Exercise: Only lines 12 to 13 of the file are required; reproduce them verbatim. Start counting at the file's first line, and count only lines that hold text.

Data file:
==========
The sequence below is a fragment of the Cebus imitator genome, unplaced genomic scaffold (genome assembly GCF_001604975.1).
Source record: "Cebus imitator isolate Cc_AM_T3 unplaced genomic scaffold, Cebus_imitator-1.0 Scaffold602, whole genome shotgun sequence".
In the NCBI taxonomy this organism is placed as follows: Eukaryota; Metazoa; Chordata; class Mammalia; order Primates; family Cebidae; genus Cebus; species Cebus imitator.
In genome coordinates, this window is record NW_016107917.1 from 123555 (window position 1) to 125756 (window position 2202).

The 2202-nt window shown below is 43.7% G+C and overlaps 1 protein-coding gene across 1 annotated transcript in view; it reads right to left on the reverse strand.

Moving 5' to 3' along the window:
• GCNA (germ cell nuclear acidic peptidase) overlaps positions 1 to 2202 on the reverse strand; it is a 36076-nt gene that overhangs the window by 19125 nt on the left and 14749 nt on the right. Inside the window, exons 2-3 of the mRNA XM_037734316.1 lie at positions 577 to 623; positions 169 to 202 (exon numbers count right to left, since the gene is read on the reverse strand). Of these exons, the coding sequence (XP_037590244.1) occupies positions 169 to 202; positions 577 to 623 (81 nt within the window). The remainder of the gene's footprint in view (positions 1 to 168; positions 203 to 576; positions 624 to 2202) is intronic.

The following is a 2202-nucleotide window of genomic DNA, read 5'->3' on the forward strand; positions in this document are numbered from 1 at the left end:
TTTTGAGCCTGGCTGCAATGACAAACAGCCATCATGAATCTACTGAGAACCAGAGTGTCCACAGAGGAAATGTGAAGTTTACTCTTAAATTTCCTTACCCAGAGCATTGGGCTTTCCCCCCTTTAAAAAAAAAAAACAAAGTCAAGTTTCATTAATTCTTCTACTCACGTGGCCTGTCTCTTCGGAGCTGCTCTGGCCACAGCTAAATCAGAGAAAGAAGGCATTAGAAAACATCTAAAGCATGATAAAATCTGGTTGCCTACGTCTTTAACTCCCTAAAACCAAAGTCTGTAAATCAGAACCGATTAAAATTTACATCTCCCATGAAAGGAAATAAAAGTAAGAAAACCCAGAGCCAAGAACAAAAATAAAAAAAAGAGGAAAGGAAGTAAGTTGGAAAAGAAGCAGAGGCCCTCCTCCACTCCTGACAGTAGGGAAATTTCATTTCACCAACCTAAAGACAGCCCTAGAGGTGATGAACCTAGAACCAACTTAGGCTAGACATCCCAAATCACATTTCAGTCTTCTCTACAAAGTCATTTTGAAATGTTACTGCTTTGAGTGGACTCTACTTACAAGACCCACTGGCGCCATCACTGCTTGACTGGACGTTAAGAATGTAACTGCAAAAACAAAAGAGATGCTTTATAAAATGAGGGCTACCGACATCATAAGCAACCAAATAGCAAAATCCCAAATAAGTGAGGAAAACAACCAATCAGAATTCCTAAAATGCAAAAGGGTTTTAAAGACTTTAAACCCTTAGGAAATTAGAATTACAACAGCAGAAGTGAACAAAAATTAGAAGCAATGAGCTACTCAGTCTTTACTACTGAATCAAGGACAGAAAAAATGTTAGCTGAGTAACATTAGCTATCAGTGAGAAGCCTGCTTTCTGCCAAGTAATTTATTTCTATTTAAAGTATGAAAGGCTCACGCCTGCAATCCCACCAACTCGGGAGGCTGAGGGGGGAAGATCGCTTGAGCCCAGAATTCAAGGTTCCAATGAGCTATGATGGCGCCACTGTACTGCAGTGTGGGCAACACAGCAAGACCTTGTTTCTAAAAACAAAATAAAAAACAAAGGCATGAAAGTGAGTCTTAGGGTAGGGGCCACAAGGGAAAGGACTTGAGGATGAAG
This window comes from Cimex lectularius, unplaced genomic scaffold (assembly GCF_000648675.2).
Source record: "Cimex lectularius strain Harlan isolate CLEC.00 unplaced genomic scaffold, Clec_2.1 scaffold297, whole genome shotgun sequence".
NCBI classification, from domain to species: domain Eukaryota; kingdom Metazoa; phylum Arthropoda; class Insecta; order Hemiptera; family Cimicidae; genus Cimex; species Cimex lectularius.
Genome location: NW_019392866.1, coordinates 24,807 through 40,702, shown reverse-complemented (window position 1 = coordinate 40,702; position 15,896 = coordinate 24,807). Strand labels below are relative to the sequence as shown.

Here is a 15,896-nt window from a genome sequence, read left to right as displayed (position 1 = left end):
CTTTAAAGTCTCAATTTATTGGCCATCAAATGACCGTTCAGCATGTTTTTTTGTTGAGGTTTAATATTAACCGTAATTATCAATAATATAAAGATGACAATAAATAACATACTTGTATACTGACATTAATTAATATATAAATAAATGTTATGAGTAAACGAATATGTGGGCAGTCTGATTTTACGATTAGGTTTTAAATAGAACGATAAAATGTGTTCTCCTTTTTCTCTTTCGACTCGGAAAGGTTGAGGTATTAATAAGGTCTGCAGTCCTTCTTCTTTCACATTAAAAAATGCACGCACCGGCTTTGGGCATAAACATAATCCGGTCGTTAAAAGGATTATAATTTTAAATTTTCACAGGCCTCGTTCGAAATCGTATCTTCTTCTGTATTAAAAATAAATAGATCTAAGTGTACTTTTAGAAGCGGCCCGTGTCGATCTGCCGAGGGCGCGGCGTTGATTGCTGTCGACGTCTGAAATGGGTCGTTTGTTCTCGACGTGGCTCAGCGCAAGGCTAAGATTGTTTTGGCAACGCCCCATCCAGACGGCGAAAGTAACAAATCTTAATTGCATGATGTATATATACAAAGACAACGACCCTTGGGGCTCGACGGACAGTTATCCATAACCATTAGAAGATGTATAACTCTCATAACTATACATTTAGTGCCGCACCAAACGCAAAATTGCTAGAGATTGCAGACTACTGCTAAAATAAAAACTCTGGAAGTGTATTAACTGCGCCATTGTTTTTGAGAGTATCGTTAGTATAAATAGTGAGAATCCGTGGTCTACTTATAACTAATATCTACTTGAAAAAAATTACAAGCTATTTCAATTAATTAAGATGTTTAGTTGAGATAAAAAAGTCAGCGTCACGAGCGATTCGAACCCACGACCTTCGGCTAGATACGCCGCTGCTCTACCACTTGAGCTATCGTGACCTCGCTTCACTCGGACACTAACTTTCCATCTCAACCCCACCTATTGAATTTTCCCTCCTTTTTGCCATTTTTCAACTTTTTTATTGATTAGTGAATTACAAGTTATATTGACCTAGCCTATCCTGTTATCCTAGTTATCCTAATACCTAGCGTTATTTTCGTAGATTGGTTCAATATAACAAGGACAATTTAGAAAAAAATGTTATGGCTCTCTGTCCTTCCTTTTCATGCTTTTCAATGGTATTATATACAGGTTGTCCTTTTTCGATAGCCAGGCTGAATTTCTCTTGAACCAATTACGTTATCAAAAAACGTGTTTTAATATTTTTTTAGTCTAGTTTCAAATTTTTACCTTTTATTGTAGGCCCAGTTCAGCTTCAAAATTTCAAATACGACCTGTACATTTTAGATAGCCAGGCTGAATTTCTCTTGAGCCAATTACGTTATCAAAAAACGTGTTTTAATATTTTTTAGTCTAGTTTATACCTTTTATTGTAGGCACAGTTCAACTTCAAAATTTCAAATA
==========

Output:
NCBI classification, from domain to species: domain Eukaryota; kingdom Metazoa; phylum Arthropoda; class Insecta; order Hemiptera; family Cimicidae; genus Cimex; species Cimex lectularius.
Genome location: NW_019392866.1, coordinates 24,807 through 40,702, shown reverse-complemented (window position 1 = coordinate 40,702; position 15,896 = coordinate 24,807). Strand labels below are relative to the sequence as shown.